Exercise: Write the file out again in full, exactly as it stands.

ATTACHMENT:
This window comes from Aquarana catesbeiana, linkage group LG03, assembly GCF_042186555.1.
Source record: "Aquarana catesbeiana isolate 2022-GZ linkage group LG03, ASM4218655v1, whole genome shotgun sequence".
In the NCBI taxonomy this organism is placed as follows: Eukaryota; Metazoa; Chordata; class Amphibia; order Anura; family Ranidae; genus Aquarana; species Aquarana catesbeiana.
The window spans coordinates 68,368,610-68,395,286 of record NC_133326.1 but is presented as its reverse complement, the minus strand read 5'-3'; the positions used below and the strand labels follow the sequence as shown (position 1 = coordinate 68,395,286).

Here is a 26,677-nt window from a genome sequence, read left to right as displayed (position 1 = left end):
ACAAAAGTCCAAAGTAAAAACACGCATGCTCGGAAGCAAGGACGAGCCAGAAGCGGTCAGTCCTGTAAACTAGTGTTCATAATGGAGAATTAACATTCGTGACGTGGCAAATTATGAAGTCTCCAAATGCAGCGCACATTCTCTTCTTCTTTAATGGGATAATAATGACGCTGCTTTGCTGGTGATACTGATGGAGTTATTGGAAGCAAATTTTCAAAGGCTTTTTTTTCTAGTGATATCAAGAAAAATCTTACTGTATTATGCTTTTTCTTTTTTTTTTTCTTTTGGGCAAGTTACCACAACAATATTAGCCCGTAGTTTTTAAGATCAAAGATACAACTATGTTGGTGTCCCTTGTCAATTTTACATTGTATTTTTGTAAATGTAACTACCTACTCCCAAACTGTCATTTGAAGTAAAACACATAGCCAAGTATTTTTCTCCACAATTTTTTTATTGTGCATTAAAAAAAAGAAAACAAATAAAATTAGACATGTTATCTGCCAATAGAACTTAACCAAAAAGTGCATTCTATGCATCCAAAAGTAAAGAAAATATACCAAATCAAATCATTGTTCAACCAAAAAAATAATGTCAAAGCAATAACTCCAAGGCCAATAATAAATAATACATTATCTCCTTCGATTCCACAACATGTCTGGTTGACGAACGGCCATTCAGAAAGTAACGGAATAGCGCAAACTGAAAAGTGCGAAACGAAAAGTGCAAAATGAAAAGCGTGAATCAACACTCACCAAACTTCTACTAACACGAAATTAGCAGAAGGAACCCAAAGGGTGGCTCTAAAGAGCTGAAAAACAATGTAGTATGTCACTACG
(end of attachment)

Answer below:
This window comes from Aquarana catesbeiana, linkage group LG03, assembly GCF_042186555.1.
Source record: "Aquarana catesbeiana isolate 2022-GZ linkage group LG03, ASM4218655v1, whole genome shotgun sequence".
In the NCBI taxonomy this organism is placed as follows: Eukaryota; Metazoa; Chordata; class Amphibia; order Anura; family Ranidae; genus Aquarana; species Aquarana catesbeiana.
The window spans coordinates 68,368,610-68,395,286 of record NC_133326.1 but is presented as its reverse complement, the minus strand read 5'-3'; the positions used below and the strand labels follow the sequence as shown (position 1 = coordinate 68,395,286).

Here is a 26,677-nt window from a genome sequence, read left to right as displayed (position 1 = left end):
ACAAAAGTCCAAAGTAAAAACACGCATGCTCGGAAGCAAGGACGAGCCAGAAGCGGTCAGTCCTGTAAACTAGTGTTCATAATGGAGAATTAACATTCGTGACGTGGCAAATTATGAAGTCTCCAAATGCAGCGCACATTCTCTTCTTCTTTAATGGGATAATAATGACGCTGCTTTGCTGGTGATACTGATGGAGTTATTGGAAGCAAATTTTCAAAGGCTTTTTTTTCTAGTGATATCAAGAAAAATCTTACTGTATTATGCTTTTTCTTTTTTTTTTTCTTTTGGGCAAGTTACCACAACAATATTAGCCCGTAGTTTTTAAGATCAAAGATACAACTATGTTGGTGTCCCTTGTCAATTTTACATTGTATTTTTGTAAATGTAACTACCTACTCCCAAACTGTCATTTGAAGTAAAACACATAGCCAAGTATTTTTCTCCACAATTTTTTTATTGTGCATTAAAAAAAAGAAAACAAATAAAATTAGACATGTTATCTGCCAATAGAACTTAACCAAAAAGTGCATTCTATGCATCCAAAAGTAAAGAAAATATACCAAATCAAATCATTGTTCAACCAAAAAAATAATGTCAAAGCAATAACTCCAAGGCCAATAATAAATAATACATTATCTCCTTCGATTCCACAACATGTCTGGTTGACGAACGGCCATTCAGAAAGTAACGGAATAGCGCAAACTGAAAAGTGCGAAACGAAAAGTGCAAAATGAAAAGCGTGAATCAACACTCACCAAACTTCTACTAACACGAAATTAGCAGAAGGAACCCAAAGGGTGGCTCTAAAGAGCTGAAAAACAATGTAGTATGTCACTACG